According to Gartner, 30% of nation-states plan to pass legislation in 2023 regulating ransomware payments, fines, and negotiations. This marks a significant 29% increase since 2021, and it will lead businesses to approach their security strategies with compliance in mind.
In 2023, federal regulations will most impact industries like healthcare, financial services, and utilities. Still, we predict general regulations will retain some flexibility. Given the various needs of organizations and the rapidly changing threat landscape, regulations cannot be “one size fits all.” Overly rigid regulations would entangle organizations’ in red tape and hinder their ability to adapt and respond quickly to incidents.
Forward-thinking organizations will use compliance standards as a starting point for their security strategies rather than the end goal. They will find ways to bake compliance into their processes instead of regarding it as a speed bump to innovation. Organizations that neglect to do so will suffer in terms of agility, reputation, and bottom line.
According to Gartner, 88% of boards of directors view cybersecurity as a business risk. Through the pandemic, many security teams enjoyed larger budgets to secure the “new normal,” but Gartner predicts the pace of investment will cool in 2023. While non-technical leaders in the C-suite are coming around to the fact that cybersecurity is no longer just an IT problem, they’re also assessing the ROI of the past few years of heavy spending.
This growing acceptance of the fact that IT and security are business risks marks an important change for the enterprise world. Thanks to digital transformation, every business is now a software business at some level. And as such, IT and security leaders must develop the business acumen to articulate the ROI on their initiatives, build interdepartmental relationships, and extend accountability for security across the enterprise.
As cybersecurity increasingly impacts the organization’s bottom line, CISOs and other security leaders will be expected to help lower cybersecurity insurance premiums. They’ll work to extend controls like multi-factor authentication and single sign-on to every part of the organization. They’ll also endeavor to secure legacy applications and the “last mile” of their systems.
In 2023, security leaders who possess the soft skills necessary for building buy-in and creating a culture of security will rise to the top of the industry.
As in the case of the Uber breach, hacker groups will continue to hunt the “whales,” growing their reputation by taking on the giants in technology and other industries. Any company that people use regularly on a personal or corporate basis will become a major target.
In addition, threat actors will focus on users rather than systems. IBM estimates that 48% of compromises arise from users. This means more phishing, more social engineering, and more overall efforts to steal or otherwise obtain user credentials. With users’ being relentlessly targeted in this way, IT and security teams must work to take the burden of security out of the hands of business users. Doing so will afford a more seamless workflow for business users and, crucially, will help ensure that security protocols are actually followed.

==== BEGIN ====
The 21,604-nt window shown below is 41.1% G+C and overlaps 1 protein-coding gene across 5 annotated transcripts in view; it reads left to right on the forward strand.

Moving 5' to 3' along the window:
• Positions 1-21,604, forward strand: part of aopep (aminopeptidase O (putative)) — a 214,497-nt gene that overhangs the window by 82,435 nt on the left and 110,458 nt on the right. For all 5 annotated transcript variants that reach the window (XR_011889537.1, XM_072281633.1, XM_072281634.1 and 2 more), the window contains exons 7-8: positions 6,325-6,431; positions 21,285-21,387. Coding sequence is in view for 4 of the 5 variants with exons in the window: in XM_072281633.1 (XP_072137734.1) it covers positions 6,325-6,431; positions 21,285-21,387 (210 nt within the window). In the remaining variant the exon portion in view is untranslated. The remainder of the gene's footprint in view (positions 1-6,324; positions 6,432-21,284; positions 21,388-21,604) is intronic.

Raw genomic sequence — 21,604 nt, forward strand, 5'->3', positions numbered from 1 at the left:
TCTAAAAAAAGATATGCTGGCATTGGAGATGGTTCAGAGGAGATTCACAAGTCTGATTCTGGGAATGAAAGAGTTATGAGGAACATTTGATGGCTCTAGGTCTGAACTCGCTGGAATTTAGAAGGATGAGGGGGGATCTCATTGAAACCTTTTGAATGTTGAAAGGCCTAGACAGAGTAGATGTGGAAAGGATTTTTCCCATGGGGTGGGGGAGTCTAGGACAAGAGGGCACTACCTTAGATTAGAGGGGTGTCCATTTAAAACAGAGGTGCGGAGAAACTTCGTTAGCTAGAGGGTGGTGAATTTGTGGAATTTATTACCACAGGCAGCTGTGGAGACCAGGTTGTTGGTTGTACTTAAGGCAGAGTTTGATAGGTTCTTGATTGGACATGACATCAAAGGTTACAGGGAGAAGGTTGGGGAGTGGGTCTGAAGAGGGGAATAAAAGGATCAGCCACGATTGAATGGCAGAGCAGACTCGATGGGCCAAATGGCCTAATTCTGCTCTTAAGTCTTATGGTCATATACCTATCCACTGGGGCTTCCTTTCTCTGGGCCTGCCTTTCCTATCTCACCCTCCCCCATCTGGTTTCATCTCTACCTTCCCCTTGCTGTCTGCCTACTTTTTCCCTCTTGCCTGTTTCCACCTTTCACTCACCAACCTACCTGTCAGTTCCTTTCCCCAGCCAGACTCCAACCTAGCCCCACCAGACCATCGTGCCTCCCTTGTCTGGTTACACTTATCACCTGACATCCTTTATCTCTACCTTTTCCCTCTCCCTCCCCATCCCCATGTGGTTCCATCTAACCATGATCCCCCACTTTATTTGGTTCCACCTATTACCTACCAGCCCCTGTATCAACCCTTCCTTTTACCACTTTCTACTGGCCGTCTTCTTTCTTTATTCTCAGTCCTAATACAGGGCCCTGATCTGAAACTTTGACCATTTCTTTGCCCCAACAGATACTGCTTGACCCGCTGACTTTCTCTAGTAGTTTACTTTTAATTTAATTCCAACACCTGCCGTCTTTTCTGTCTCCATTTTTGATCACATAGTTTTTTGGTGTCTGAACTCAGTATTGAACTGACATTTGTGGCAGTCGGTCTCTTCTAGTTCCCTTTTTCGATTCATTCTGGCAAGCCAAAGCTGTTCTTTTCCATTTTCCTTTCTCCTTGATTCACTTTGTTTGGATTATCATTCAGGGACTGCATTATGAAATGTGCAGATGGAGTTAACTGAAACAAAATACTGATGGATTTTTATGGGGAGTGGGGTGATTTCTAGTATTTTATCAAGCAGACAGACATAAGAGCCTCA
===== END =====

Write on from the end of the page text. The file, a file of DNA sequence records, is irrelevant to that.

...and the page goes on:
The pandemic brought to light several major gaps that the security world had simply avoided talking about. Heading into 2023, the stakes around legacy systems, over-permissioned users, misconfigured networks, and other common vulnerabilities are simply too high to put off any longer. Bridging the gap between legacy and modern systems will be a challenge that looks different for every organization – but it should be a priority for all.
Likewise, in a work landscape where remote and hybrid arrangements have become permanent, adopting the zero-trust security framework will become a top priority for organizations across industries. This “never trust, always verify” approach means that no user or device will be inherently trusted. In addition, companies must implement stronger authentication controls, manage continuous authorization, and enforce the principle of least privilege to create an environment where identities are verified on an ongoing basis.
Whether you’re just beginning your zero-trust journey or looking for a partner to help you across the finish line, Cyolo is here to help. Our one-of-a-kind zero-trust access platform retrofits your existing infrastructure to secure everyone and everything — everywhere — with minimal disruption. Schedule a consultation to tell us more about your biggest challenges and see the Cyolo platform in action.
Samuel is the Director of Product Marketing at Cyolo. Before cybersecurity, he spent 7 years working in the ER and loves to tell stories. He is the husband to one, father to four, lives in Bozeman, MT, and would rather be outside. He holds an M.A. in Strategic Leadership from Life Pacific University.